A few 5″ x 7″ doodles

These are a few 5″ x 7″ doodles on hard board. These works, among others, were presented to my brother in Texas as a Christmas present this year (we met them halfway in Oklahama City yesterday and drove all the way back last night getting home around 1:30 am – fyi – If you are looking for 435 in Kansas City, DO NOT TAKE 135 after the toll booth – take 35 instead! Also, there’s a nice little connector off of 435 that will let you hook over to just south of the Independence Mall that we found for the second time on accident last night – nicely done happy accident since that saved us some time – hard to miss that connector since it veers off to the right so it’s really an exit but seems to not be). Any work that is ‘from the imagination’ instead of depicting something like an illustration or drawing from life, I consider a “doodle.”

The color ones are mainly color pencil or color pencil sticks. The white one is china marker. There’s also a little China marker in some highlights on some of the color ones since I like to use china marker and prismacolor color pencils as top layers to add extra ‘punch’ to Crayola and Roseart (cheap color pencil) underlayers that get worked and reworked over and over. The white of the china marker can’t be beat nor can the pigment in the Prismacolor for the final touch.

Many artists use Prismacolor only and never use other brands. I think that’s just wasteful spending since Prismacolor color pencils average about a dollar a piece and on some really layered works I can rework an area enough to burn several pencils on one drawing sometimes. For underlayers expensive pigments in Prismacolor is not needed if you are going to work, re-work and then re-work again a few hundred times as I like. It is a nice touch for top layers, but for underlayers, it can get very expensive very fast for something that I’ll just essentially erase away and smudge to death so that the pigment itself isn’t visible anyways as it gets coated by layer upon layer of wax with more new layers on top.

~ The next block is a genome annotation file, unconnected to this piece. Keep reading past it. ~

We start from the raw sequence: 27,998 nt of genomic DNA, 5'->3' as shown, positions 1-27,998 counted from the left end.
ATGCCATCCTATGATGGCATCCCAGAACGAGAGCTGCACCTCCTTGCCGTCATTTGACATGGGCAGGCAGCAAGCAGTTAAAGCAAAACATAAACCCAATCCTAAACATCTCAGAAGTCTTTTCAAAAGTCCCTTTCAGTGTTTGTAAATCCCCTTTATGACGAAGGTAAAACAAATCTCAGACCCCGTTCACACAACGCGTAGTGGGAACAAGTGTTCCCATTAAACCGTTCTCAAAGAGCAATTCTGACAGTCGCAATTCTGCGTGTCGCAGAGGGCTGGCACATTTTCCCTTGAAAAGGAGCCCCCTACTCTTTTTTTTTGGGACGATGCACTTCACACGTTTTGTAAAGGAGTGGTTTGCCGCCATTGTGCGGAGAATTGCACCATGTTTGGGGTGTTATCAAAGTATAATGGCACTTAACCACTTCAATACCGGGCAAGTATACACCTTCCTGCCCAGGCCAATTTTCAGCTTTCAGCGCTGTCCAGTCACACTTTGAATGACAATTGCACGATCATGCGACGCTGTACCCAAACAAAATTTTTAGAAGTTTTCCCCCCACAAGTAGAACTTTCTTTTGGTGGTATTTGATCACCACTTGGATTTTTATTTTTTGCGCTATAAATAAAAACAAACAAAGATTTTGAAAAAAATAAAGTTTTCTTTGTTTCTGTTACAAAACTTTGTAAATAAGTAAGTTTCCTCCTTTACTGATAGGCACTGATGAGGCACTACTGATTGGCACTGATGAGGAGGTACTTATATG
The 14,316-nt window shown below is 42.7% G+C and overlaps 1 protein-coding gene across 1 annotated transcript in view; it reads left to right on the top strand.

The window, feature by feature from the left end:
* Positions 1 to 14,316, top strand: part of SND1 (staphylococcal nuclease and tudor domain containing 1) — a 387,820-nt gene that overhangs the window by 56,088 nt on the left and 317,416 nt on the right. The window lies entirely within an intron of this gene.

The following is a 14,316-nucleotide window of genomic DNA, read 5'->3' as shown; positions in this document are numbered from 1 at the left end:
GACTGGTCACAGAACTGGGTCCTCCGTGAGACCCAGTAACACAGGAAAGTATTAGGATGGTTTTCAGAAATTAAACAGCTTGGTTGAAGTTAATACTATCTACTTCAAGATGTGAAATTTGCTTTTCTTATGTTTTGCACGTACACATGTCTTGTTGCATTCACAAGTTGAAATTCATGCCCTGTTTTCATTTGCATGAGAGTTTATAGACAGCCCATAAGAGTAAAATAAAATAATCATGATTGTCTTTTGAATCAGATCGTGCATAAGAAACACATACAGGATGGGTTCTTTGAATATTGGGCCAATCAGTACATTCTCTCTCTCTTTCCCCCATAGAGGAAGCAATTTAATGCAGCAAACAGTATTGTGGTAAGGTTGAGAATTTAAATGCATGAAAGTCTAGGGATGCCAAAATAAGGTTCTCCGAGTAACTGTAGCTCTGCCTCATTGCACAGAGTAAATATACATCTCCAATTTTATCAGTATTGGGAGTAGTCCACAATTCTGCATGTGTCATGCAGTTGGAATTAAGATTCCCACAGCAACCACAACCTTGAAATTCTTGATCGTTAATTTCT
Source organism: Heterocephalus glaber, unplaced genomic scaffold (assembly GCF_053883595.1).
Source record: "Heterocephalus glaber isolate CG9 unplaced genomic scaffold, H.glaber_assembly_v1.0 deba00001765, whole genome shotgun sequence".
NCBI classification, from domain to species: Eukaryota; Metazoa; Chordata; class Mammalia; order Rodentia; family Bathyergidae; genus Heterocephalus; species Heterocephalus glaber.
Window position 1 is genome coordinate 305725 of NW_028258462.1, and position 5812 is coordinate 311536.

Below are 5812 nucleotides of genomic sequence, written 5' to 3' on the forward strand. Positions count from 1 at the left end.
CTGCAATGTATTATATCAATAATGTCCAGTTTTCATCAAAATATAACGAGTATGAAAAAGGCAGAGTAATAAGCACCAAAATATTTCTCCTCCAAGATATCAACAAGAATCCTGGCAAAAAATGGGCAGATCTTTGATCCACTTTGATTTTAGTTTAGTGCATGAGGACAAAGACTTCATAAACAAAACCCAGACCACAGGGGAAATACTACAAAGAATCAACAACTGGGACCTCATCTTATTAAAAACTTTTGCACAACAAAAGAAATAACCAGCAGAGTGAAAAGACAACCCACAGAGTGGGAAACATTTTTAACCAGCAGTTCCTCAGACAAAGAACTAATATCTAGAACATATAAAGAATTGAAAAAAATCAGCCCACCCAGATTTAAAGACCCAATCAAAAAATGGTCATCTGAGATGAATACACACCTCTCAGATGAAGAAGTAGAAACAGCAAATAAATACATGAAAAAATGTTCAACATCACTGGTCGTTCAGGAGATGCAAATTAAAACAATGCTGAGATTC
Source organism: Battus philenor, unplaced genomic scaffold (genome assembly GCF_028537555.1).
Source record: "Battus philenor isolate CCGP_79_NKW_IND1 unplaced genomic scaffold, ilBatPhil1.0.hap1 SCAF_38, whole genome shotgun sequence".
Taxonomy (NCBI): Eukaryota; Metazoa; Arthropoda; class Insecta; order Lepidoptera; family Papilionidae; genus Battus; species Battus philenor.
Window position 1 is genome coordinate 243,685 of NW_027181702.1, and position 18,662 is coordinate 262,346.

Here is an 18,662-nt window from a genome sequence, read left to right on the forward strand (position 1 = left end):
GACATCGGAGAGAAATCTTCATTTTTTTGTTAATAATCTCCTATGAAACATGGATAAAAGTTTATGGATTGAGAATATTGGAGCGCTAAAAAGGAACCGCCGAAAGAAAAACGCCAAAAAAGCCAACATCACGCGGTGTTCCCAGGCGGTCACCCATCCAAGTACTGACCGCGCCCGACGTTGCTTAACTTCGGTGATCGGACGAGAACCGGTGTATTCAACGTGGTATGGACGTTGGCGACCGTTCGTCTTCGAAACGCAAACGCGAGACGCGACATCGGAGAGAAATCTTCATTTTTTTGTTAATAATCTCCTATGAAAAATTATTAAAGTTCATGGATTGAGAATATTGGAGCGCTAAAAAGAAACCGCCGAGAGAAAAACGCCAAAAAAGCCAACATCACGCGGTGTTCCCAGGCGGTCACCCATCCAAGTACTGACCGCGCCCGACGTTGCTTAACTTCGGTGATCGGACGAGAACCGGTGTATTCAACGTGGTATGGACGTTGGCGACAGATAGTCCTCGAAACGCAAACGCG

In the upcoming year I plan to create many more 5″ x 7″ works. I love this size since it’s exactly twice the size of traditional “art cards”, exactly the same size needed for postcards or framed reproductions, and is just right for travel or hanging in a home vs larger works that work better in galleries that have tons of wall space.

I’m also starting to experiment a little bit with mixing color pencils and oil pastels with encaustic painting (wax painting that basically mixes oil color with a mixture of bees wax, paraffin wax and some manmade waxes to add more durability as bees wax and paraffin are both extremely brittle under certain conditions). I’m not sure I can do much with it since the encaustic doesn’t take the color pencils too well, but if the color pencils are the lower layers it might lead to some interesting potential as the encaustic can be layered three dimensionally much more than flat color pencils can by themselves.

I probably don’t have enough room for it now where we are currently located, nor will I for the next few years, but I’ve always wanted to experiment with mixing plaster sculpture and encaustic painting techniques someday. That’ll be many years down the road though. This upcoming year I really want to focus on the 5x7s and really ‘learn’ all the techniques and tricks I can about working on these small panels.


inspiration – 30 day challenges

http://riahills.com/stacked-mugs/